Joe Bruno on the Mob – Irish Drug Dealers Targeted by the IRA


I received an email from Ronan Falsey concerning the article below, where I commented on an article posted about the Irish Republican Army. The article appeared in the Irish Republic newspaper. Ronan pointed out some inaccuracies to me which I will attempt to correct.

First of all his brother first name is Dearan, not Darren. Also Dearan was 36 when he passed away, and not 37.

Most importantly, Ronan said his brother was not a drug dealer, and when the Gardi searched his property, they found no evidence of drugs. Also, the IRA issued no statement claiming any responsibility for Dearan’s killing, as they usually do. And finally Ronan said Dearan did not have any friend killed for not paying extortion money to the IRA.

Unfortunately, I comment on articles written throughout the world. These newspapers and magazines have fact checkers, so I can only assume what they have written is correct. I’m a one-person operation. And I write one post on my blog a day. It’s impossible for me to independently fact check articles that should have been fact checked already.

However, if anyone finds any inaccuracies in what I write, when I take my information from accredited news organizations, I will gladly correct the inaccuracies.

Joe Bruno


The moral of this story is not to piss off the Irish Republican Army.

In a move right out the America Mafia, it seems that the IRA has been demanding protection money from every drug dealer in Ireland. The latest drug dealer, who has been killed because he refused to pay up, was Darren Falsey, who was murdered in what the Irish police (gardai) called a “professional hit.” The 37-year-old Falsey was shot soon after he returned to his Ashbourne Court home in Carrigaline, County Cork, after having visited a pal in Cork prison.

Last year the Real IRA compiled a list of drug dealers who were slated to be whacked because they had refused to make protection payments. Falsey was not on that original list, but it’s likely he was added later, after a friend was killed, reportedly because Falsey’s friend had refused to pay extortion money. The gardai then think Falsey was told to pay up a substantial bit of cash (from 50,000 to 80,000 pounds), and when he refused, he was given the same treatment as his pal.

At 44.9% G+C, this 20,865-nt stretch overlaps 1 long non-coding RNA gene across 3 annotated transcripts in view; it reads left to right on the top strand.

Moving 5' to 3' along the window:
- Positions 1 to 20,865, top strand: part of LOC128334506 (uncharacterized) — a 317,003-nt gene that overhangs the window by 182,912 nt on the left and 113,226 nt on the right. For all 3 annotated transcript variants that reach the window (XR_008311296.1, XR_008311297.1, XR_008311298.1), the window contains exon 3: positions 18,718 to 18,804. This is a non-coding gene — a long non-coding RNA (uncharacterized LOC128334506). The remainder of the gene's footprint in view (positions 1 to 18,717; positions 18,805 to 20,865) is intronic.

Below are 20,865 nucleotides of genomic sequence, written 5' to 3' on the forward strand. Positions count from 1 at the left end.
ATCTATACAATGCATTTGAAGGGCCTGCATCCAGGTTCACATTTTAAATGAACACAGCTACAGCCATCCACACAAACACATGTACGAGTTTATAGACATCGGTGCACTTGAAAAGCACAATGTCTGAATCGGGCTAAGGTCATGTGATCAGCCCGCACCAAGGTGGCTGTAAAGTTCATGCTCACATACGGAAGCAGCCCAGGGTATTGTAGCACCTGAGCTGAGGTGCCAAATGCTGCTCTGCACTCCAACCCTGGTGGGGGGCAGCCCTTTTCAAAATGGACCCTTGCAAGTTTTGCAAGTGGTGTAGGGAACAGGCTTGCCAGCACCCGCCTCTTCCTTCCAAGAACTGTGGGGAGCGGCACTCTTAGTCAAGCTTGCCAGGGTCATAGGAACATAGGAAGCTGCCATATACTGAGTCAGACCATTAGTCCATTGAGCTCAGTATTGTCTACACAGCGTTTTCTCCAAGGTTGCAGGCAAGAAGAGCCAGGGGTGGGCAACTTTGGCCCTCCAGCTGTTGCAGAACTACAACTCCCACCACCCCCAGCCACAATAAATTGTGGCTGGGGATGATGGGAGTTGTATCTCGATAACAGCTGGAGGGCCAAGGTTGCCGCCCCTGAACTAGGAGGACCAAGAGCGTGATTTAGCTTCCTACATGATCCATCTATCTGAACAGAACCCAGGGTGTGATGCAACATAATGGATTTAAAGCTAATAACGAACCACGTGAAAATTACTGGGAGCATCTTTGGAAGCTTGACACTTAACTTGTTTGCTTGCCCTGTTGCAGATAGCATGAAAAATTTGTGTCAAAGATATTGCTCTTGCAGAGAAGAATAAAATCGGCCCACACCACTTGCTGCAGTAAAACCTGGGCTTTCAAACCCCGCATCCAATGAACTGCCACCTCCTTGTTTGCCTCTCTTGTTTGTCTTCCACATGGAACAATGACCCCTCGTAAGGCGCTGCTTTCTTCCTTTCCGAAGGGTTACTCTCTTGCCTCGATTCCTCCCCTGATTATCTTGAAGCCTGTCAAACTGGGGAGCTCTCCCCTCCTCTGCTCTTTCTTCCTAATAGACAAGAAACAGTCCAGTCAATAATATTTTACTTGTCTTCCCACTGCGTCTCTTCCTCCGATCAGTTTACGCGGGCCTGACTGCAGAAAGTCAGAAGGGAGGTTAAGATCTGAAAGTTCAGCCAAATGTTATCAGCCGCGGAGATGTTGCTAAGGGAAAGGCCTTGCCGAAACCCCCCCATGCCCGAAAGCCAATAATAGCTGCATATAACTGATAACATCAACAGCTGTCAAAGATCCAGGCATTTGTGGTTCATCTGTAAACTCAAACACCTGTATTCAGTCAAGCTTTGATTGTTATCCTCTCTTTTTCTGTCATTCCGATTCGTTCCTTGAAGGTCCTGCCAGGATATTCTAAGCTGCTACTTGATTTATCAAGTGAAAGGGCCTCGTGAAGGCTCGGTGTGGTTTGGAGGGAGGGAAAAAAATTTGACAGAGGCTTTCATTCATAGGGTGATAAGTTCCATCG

The gardai, putting two and two together, think the IRA has come up with a new way to raise more money for their cause. And who better to extort this money from than drug dealers, who can’t run to the police once they’ve been threatened?

The Irish Independent in the article below say that “Gardai have been carefully monitoring the Real IRA in Cork amid concerns that a new leadership structure is trying to “bolster funding and recruitment levels.”

Still, the gardai feel it’s part of their job to protect all citizens, even those who ride on the wrong side of the law. So they have contracted numerous drug dealers, whom they believe to be on on the IRA’s “hit list,” and have advised them to “review their personal security,” which is a cute way of saying “Either hide your butt or get the hell out of Dodge City.”

Drug dealers, being the hard type of people they usually are, are not likely to listen too closely to the IRA, when the IRA is seeking to dig deeply into their drug profits. So expect a few more Irish drug dealers to bite the dust.

Worse things could happen.

The following article appeared in the Irish Independent

DRUG-GANG members who faced death threats last year from the Real IRA are being contacted about their personal safety following the murder of Darren Falsey.
Mr Falsey — who was associated with a major drugs gang on Cork’s southside — was murdered last Wednesday in what gardai now consider to have been a professional killing.

The 37-year-old was shot within minutes of returning to his Ashbourne Court home in Carrigaline, Co Cork, having visited a friend in Cork prison that morning.

Gardai are convinced that the killer had the rented house shared by Mr Falsey and his partner, Lorraine, under surveillance for some time.
Detectives are focused on two investigation theories: that the father of two either owed money to a major Cork criminal or was targeted because he refused to pay protection money to a dissident republican cell.

Last year, the Real IRA issued a list of named drug dealers that it threatened to kill.

Mr Falsey’s name was not on that list. However, an acquaintance of his was later assaulted in what detectives suspect was an attack by dissident republican supporters.

Gardai conducted raids over the past 18 months in which suspected dissident republican supporters were arrested after intelligence that attacks on named individuals were being planned.

The Real IRA claimed responsibility for the murder of Gerard ‘Topper’ Staunton (42), who was killed in front of his partner and her child in Wilton, Cork, in January 2010.
Mr Falsey got a bullet in the post last month although he did not subsequently upgrade his personal security.

Gardai are examining claims that attempts were made to extort ‘protection money’ of €50,000 to €80,000 from Mr Falsey over recent weeks.

Detectives are also trying to determine if other individuals in Cork have received extortion demands or death threats over recent months.

The Irish Independent understands that some individuals will be advised to review their personal security.
Senior gardai are concerned that dissident republicans may believe that extorting money from criminal figures offers a new fundraising avenue.

Gardai have been carefully monitoring the Real IRA in Cork amid concerns that a new leadership structure is trying to bolster funding and recruitment levels.


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